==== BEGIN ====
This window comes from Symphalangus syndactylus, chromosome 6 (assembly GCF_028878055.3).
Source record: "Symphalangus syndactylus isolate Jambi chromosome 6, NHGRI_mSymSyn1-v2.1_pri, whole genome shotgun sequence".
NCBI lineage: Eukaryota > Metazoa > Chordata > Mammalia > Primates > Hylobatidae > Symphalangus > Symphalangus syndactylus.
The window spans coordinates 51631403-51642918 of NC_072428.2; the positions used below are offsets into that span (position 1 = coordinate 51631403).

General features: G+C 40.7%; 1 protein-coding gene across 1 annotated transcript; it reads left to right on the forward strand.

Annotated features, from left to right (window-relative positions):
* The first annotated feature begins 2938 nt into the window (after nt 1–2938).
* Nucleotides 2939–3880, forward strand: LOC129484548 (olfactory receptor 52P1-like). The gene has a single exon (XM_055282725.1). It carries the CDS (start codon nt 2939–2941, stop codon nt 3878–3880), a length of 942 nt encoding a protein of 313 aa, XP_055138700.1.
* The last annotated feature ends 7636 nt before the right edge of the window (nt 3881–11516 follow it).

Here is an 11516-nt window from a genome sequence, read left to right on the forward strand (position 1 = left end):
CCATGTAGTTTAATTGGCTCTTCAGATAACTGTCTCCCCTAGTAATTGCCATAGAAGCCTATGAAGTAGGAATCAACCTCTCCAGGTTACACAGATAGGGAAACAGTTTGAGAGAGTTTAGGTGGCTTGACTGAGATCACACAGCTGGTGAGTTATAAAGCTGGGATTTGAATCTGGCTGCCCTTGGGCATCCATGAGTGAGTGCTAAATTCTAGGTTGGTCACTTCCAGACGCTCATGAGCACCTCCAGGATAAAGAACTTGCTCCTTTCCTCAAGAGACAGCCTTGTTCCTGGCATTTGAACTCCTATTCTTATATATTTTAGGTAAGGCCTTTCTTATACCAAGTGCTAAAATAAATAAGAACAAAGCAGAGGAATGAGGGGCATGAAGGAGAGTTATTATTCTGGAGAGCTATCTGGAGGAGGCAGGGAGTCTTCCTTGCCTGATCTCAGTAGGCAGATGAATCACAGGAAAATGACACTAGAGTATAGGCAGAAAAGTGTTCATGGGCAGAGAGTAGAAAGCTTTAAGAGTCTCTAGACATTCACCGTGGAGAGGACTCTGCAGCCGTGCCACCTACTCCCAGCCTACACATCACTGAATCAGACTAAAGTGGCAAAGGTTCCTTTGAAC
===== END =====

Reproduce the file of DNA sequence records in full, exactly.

This window comes from Symphalangus syndactylus, chromosome 6 (assembly GCF_028878055.3).
Source record: "Symphalangus syndactylus isolate Jambi chromosome 6, NHGRI_mSymSyn1-v2.1_pri, whole genome shotgun sequence".
NCBI lineage: Eukaryota > Metazoa > Chordata > Mammalia > Primates > Hylobatidae > Symphalangus > Symphalangus syndactylus.
The window spans coordinates 51631403-51642918 of NC_072428.2; the positions used below are offsets into that span (position 1 = coordinate 51631403).

General features: G+C 40.7%; 1 protein-coding gene across 1 annotated transcript; it reads left to right on the forward strand.

Annotated features, from left to right (window-relative positions):
* The first annotated feature begins 2938 nt into the window (after nt 1–2938).
* Nucleotides 2939–3880, forward strand: LOC129484548 (olfactory receptor 52P1-like). The gene has a single exon (XM_055282725.1). It carries the CDS (start codon nt 2939–2941, stop codon nt 3878–3880), a length of 942 nt encoding a protein of 313 aa, XP_055138700.1.
* The last annotated feature ends 7636 nt before the right edge of the window (nt 3881–11516 follow it).

Here is an 11516-nt window from a genome sequence, read left to right on the forward strand (position 1 = left end):
CCATGTAGTTTAATTGGCTCTTCAGATAACTGTCTCCCCTAGTAATTGCCATAGAAGCCTATGAAGTAGGAATCAACCTCTCCAGGTTACACAGATAGGGAAACAGTTTGAGAGAGTTTAGGTGGCTTGACTGAGATCACACAGCTGGTGAGTTATAAAGCTGGGATTTGAATCTGGCTGCCCTTGGGCATCCATGAGTGAGTGCTAAATTCTAGGTTGGTCACTTCCAGACGCTCATGAGCACCTCCAGGATAAAGAACTTGCTCCTTTCCTCAAGAGACAGCCTTGTTCCTGGCATTTGAACTCCTATTCTTATATATTTTAGGTAAGGCCTTTCTTATACCAAGTGCTAAAATAAATAAGAACAAAGCAGAGGAATGAGGGGCATGAAGGAGAGTTATTATTCTGGAGAGCTATCTGGAGGAGGCAGGGAGTCTTCCTTGCCTGATCTCAGTAGGCAGATGAATCACAGGAAAATGACACTAGAGTATAGGCAGAAAAGTGTTCATGGGCAGAGAGTAGAAAGCTTTAAGAGTCTCTAGACATTCACCGTGGAGAGGACTCTGCAGCCGTGCCACCTACTCCCAGCCTACACATCACTGAATCAGACTAAAGTGGCAAAGGTTCCTTTGAAC